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image Adam vol.56/27

Reference number

Adam vol.56/27

Purpose

Scotland: unidentified location. View of an expansive, flat and wooded landscape with large deciduous trees in the foreground; in the distance is a group of figures beneath low a tree, beyond which is a symmetrical building with a flat roof.

Aspect

Perspective

Inscribed

Inscribed in red ink 27

Signed and dated

  • Undated, probably c.1750

Medium and dimensions

Pen and pencil; brown and grey washes347 x 460

Hand

Paul Sandby (attributed to) or possibly Jean-Baptiste-Claude Chatelain

Notes

This drawing in pen and wash is typical of Paul Sandby's work of c.1750 and particularly his Scottish views (see Holloway The Discovery of Scotland (Edinburgh, 1978), figs.33-49). Both Paul and Thomas Sandby were associated with the Adam family from around 1746 and Paul Sandby later worked for Robert Adam on the plates for Ruins of the Palace of the Emperor Diocletian at Spalatro (1764). Robert Adam was in close contact with Sandby while he was in Italy, asking his sister in a letter of December 1756 'did you see Sandby in your London Life?', as he had sent him a long letter (National Archives of Scotland, Edinburgh, Clerk of Penicuik Collection, GD18/4827). Alternatively, it has been suggested by Dr Timothy Clifford that this drawing is by Jean-Baptiste-Claude Chatelain (c.1710-c.1771), whom Adam may have known through Chatelain's work as an engraver of Gaspard Dughet (see Adam vol.56/23).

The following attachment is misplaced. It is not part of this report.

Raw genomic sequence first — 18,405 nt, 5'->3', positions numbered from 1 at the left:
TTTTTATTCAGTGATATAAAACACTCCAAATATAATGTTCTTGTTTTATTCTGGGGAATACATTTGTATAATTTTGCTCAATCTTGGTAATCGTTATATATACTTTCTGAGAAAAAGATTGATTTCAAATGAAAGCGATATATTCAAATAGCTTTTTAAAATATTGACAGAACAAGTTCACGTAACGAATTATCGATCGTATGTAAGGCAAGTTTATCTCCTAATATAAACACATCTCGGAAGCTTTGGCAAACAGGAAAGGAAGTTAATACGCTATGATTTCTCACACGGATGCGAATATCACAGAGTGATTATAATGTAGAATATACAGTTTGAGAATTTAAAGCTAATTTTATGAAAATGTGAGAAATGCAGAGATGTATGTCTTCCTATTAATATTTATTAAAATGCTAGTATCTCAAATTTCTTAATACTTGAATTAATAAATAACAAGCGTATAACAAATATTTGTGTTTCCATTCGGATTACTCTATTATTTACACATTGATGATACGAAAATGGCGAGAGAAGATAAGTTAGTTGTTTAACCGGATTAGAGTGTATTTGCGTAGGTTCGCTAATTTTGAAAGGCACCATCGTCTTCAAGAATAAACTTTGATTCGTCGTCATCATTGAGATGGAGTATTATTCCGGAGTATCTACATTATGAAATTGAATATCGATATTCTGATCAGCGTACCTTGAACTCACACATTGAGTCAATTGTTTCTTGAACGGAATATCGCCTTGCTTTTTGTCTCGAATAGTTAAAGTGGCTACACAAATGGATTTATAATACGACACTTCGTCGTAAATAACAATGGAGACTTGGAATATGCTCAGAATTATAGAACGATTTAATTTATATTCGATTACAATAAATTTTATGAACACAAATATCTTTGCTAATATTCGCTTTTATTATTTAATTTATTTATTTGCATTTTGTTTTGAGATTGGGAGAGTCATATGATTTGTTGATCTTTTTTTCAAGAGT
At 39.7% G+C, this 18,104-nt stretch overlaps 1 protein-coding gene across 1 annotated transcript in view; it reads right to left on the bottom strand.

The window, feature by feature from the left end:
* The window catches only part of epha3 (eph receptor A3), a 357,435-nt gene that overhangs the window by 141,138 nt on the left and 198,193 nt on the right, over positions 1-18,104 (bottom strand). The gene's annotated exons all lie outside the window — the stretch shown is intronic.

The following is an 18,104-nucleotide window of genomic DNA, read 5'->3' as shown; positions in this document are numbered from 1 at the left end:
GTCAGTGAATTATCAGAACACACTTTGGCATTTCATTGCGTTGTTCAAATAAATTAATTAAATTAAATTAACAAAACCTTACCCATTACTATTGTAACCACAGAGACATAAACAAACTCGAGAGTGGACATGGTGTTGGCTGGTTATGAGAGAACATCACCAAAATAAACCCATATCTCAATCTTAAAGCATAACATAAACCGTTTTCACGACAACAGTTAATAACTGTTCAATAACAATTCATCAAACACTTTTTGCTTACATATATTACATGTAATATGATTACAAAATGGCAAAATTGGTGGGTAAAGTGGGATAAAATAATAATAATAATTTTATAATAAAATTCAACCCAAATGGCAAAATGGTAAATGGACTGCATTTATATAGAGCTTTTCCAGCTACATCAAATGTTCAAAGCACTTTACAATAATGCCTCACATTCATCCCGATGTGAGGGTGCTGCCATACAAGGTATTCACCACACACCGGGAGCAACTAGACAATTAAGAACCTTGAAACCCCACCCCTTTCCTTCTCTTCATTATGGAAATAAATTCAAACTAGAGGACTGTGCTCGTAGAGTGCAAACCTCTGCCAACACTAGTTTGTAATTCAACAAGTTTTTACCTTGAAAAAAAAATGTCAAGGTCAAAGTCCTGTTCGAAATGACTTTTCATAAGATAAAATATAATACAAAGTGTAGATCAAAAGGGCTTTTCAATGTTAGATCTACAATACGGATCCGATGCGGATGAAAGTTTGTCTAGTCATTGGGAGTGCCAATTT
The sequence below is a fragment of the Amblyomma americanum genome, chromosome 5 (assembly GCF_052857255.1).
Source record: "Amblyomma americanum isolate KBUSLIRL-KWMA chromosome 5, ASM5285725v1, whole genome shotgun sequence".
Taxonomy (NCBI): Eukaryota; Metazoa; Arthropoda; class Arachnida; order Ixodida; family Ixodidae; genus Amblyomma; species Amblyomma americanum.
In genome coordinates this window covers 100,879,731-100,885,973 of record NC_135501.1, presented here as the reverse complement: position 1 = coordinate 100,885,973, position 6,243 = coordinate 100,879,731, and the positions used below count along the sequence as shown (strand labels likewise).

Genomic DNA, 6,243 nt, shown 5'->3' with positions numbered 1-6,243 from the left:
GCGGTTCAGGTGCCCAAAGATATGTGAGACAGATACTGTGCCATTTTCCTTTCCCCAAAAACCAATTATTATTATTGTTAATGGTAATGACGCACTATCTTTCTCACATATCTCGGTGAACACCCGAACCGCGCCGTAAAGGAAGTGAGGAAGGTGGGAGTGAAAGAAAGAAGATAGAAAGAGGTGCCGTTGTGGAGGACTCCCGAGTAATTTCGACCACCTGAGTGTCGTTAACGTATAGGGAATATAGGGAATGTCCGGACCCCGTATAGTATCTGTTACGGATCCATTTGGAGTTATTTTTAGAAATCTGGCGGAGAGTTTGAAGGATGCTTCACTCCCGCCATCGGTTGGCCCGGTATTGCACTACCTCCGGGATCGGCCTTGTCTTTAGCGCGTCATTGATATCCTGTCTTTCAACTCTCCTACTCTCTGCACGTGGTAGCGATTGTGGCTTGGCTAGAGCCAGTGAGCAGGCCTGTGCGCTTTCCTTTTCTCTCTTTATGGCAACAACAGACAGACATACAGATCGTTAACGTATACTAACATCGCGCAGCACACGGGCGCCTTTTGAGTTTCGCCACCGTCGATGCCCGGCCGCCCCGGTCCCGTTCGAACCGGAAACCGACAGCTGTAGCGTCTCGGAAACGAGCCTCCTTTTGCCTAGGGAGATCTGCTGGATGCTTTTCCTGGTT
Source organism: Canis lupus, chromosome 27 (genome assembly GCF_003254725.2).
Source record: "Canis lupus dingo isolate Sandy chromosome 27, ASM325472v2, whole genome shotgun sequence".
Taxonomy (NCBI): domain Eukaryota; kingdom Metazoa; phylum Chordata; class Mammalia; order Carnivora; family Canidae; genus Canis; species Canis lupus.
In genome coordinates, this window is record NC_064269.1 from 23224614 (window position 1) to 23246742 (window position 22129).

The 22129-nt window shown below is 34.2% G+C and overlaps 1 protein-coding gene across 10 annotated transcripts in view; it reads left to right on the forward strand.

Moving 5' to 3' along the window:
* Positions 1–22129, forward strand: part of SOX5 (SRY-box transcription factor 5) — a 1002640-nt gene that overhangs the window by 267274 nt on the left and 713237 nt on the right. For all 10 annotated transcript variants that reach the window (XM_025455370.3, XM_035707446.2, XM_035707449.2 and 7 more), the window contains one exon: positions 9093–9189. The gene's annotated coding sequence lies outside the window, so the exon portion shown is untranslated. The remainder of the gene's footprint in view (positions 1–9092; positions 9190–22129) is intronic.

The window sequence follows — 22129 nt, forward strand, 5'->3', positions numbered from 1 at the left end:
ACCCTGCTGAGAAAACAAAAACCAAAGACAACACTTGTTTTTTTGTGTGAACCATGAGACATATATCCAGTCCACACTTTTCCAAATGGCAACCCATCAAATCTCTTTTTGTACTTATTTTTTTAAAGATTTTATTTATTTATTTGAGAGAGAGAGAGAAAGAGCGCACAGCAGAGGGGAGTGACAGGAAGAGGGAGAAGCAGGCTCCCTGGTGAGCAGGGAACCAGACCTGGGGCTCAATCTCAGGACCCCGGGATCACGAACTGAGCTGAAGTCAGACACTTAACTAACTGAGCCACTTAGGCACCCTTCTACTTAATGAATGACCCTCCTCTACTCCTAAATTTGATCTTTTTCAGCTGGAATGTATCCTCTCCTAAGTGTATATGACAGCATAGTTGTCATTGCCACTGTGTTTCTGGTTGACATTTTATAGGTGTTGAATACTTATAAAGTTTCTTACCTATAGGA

Literature

Robert Adam, The Creative Mind: from the sketch to the finished drawing, catalogue of an exhibition at Sir John Soane's Museum, 1996, cat.2

Level

Drawing

Digitisation of the Drawings Collection has been made possible through the generosity of the Leon Levy Foundation

If you have any further information about this object, please contact us: drawings@soane.org.uk

Sir John Soane's collection includes some 30,000 architectural, design and topographical drawings which is a very important resource for scholars worldwide. His was the first architect’s collection to attempt to preserve the best in design for the architectural profession in the future, and it did so by assembling as exemplars surviving drawings by great Renaissance masters and by the leading architects in Britain in the 17th and 18th centuries and his near contemporaries such as Sir William Chambers, Robert Adam and George Dance the Younger. These drawings sit side by side with 9,000 drawings in Soane’s own hand or those of the pupils in his office, covering his early work as a student, his time in Italy and the drawings produced in the course of his architectural practice from 1780 until the 1830s.

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